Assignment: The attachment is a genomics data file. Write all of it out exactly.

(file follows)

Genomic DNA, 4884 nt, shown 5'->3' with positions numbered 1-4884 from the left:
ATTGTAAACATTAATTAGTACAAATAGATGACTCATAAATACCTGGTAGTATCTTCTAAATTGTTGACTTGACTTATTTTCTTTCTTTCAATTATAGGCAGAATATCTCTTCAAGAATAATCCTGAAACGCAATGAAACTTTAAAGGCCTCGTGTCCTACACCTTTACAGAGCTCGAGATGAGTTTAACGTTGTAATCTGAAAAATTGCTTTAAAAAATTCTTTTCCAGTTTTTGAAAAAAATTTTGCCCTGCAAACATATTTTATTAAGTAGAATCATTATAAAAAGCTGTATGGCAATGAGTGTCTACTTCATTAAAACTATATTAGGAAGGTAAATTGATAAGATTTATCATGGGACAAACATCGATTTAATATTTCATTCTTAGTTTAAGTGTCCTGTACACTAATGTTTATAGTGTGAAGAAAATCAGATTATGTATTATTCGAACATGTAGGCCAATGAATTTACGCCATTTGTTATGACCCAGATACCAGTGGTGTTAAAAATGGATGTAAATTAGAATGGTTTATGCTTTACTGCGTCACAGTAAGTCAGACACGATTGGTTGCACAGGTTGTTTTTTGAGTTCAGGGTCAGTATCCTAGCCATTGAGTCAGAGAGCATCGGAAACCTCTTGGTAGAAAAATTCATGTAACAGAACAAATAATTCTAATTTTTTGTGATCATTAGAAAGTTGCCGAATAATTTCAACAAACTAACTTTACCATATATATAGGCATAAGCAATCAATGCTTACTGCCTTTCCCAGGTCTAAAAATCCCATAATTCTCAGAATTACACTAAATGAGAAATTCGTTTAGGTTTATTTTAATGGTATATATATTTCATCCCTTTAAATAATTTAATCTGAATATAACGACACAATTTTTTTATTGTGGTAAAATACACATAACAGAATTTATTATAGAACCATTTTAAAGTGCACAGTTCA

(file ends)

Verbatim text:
Genomic DNA, 4884 nt, shown 5'->3' with positions numbered 1-4884 from the left:
ATTGTAAACATTAATTAGTACAAATAGATGACTCATAAATACCTGGTAGTATCTTCTAAATTGTTGACTTGACTTATTTTCTTTCTTTCAATTATAGGCAGAATATCTCTTCAAGAATAATCCTGAAACGCAATGAAACTTTAAAGGCCTCGTGTCCTACACCTTTACAGAGCTCGAGATGAGTTTAACGTTGTAATCTGAAAAATTGCTTTAAAAAATTCTTTTCCAGTTTTTGAAAAAAATTTTGCCCTGCAAACATATTTTATTAAGTAGAATCATTATAAAAAGCTGTATGGCAATGAGTGTCTACTTCATTAAAACTATATTAGGAAGGTAAATTGATAAGATTTATCATGGGACAAACATCGATTTAATATTTCATTCTTAGTTTAAGTGTCCTGTACACTAATGTTTATAGTGTGAAGAAAATCAGATTATGTATTATTCGAACATGTAGGCCAATGAATTTACGCCATTTGTTATGACCCAGATACCAGTGGTGTTAAAAATGGATGTAAATTAGAATGGTTTATGCTTTACTGCGTCACAGTAAGTCAGACACGATTGGTTGCACAGGTTGTTTTTTGAGTTCAGGGTCAGTATCCTAGCCATTGAGTCAGAGAGCATCGGAAACCTCTTGGTAGAAAAATTCATGTAACAGAACAAATAATTCTAATTTTTTGTGATCATTAGAAAGTTGCCGAATAATTTCAACAAACTAACTTTACCATATATATAGGCATAAGCAATCAATGCTTACTGCCTTTCCCAGGTCTAAAAATCCCATAATTCTCAGAATTACACTAAATGAGAAATTCGTTTAGGTTTATTTTAATGGTATATATATTTCATCCCTTTAAATAATTTAATCTGAATATAACGACACAATTTTTTTATTGTGGTAAAATACACATAACAGAATTTATTATAGAACCATTTTAAAGTGCACAGTTCA